After the National Land Information Service (NLIS) was established 15 years ago it is now connected to every local authority across England and Wales meaning that all search orders can be submitted through NLIS electronically and 96% of authorities reply electronically too.
Great, you might think, problem solved. However, while the NLIS connection is robust, once we get passed NLIS and into the LA’s own system the picture is very different with comparatively few LAs having the resources to digitise their back-office system to be able to process the search data collation within a reasonable turn-around time. So, either all of England & Wales’ LAs back-office data needs to be digitised and their internal databases connected together, which is an aspirational but unlikely scenario, or a more pragmatic approach needs to be taken.
Since the demise of the Audit Commission, no one formally monitors search turnaround times or is charged with offering assistance to struggling authorities.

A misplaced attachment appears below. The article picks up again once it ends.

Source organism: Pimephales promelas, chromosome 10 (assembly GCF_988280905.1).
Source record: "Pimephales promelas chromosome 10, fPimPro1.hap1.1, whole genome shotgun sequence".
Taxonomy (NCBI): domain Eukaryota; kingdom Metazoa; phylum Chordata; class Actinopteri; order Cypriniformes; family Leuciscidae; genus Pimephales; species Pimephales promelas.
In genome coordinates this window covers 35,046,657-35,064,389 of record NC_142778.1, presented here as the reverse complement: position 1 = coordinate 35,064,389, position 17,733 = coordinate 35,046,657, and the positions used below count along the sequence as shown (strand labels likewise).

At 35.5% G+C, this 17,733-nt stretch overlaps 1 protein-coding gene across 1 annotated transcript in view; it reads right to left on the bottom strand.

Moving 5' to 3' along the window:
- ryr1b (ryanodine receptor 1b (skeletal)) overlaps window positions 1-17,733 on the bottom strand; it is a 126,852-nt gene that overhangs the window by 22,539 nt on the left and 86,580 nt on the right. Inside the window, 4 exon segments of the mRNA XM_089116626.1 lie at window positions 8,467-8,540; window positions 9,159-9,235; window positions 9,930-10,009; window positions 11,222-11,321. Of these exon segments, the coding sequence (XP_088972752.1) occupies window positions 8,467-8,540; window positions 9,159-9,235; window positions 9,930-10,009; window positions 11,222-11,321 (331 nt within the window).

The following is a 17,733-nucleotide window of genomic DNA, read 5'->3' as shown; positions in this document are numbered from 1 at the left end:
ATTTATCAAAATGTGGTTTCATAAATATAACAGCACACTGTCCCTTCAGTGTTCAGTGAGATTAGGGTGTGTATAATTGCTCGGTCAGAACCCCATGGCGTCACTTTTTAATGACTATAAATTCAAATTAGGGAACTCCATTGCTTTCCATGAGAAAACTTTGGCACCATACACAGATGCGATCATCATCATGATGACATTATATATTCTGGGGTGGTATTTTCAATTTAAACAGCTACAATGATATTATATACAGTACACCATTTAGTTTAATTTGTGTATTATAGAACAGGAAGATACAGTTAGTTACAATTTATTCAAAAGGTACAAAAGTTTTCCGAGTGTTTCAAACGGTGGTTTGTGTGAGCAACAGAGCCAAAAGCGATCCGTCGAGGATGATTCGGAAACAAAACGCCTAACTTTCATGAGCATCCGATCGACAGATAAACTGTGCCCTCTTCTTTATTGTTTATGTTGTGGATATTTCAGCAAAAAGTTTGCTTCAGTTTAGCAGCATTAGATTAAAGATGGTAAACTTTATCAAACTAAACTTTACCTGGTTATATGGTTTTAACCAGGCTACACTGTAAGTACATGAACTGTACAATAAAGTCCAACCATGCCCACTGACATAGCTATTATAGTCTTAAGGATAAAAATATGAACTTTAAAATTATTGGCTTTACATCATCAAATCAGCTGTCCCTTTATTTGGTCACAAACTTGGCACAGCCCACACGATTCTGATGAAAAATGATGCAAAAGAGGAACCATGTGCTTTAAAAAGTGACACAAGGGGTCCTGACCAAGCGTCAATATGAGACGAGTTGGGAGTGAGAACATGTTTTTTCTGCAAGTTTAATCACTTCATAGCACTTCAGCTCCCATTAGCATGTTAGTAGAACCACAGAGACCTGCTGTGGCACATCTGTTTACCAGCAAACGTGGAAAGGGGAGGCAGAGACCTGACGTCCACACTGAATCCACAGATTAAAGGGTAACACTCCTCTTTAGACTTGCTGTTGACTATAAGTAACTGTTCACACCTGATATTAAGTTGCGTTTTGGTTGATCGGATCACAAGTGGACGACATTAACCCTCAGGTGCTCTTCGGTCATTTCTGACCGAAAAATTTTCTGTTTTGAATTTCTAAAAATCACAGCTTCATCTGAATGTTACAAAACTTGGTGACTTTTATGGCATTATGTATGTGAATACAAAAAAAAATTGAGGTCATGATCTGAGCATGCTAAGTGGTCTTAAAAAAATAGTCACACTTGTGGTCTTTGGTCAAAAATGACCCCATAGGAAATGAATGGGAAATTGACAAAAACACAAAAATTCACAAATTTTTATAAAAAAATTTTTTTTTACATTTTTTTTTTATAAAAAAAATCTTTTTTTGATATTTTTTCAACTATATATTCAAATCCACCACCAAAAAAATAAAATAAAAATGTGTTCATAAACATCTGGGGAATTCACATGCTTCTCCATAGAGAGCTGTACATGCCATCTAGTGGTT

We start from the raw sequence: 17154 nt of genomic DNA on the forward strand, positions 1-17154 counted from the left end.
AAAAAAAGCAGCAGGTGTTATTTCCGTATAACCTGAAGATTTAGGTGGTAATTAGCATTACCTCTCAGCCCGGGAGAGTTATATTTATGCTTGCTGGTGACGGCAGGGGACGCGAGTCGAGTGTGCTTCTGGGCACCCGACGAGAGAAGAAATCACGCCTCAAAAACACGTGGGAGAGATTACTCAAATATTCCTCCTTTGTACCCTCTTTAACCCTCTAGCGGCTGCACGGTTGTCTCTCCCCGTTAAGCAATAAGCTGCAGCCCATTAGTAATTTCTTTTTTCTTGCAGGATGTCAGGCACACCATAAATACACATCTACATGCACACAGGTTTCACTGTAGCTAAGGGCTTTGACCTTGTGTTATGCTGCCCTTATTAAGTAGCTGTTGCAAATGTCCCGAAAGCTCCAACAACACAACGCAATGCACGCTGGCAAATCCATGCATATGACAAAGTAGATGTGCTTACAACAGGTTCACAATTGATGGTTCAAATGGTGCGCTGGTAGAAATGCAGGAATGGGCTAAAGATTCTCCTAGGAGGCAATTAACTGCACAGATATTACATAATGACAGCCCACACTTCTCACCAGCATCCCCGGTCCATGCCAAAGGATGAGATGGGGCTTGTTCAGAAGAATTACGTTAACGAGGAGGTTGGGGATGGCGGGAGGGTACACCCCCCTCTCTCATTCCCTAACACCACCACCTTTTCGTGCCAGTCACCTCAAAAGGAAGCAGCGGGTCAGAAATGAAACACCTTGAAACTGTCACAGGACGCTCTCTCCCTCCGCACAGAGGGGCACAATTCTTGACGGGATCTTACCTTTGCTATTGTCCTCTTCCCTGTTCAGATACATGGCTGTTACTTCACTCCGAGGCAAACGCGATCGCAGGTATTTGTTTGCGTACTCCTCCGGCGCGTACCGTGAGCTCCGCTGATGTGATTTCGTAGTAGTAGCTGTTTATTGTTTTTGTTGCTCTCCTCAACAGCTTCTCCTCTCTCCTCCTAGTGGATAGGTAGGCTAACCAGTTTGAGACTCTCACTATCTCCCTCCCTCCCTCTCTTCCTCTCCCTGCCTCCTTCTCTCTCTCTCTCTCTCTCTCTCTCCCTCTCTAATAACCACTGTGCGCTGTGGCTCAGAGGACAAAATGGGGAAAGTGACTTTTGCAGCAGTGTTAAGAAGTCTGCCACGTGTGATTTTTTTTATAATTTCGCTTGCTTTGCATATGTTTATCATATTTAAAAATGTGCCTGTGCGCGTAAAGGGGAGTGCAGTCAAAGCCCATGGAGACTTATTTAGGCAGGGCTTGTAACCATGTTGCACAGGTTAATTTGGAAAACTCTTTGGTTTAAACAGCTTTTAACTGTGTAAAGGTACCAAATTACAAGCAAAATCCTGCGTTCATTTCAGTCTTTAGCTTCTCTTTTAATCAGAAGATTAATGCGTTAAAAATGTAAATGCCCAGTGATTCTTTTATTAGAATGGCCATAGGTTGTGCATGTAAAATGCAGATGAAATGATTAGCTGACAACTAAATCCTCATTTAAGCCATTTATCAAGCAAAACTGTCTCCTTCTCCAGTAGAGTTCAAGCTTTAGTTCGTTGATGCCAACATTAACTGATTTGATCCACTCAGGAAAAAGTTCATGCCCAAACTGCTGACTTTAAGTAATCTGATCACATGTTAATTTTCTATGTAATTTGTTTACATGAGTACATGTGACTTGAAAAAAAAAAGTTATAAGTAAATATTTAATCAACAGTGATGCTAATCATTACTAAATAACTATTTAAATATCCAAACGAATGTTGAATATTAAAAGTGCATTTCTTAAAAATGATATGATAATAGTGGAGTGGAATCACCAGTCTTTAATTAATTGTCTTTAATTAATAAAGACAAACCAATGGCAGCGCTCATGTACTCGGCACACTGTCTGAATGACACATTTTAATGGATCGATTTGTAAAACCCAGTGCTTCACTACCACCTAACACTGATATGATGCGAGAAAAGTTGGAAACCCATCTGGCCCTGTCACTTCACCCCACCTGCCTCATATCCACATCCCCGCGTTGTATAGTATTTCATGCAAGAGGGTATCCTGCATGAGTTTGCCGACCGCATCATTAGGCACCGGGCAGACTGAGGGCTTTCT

This has major consequences as we seek to bring down the timescales involved in the full purchase process and perhaps move to a system whereby this type of information is provided upfront – back to the future in a sense with perhaps the return of the HIP, but in a ‘skinny’ format.
There are of course further underlying issues here in terms of conveyancers opting to use Regulated Local Searches rather than Council Local Searches (due to delay and the variable costs associated with Council searches). Search agents often have difficulty here as LAs have an obligation to provide the information contained in the CON29 free however there is no funding for the resources required to produce this information for them. It’s only where the LA can provide an enhanced service that they can recoup any of the cost.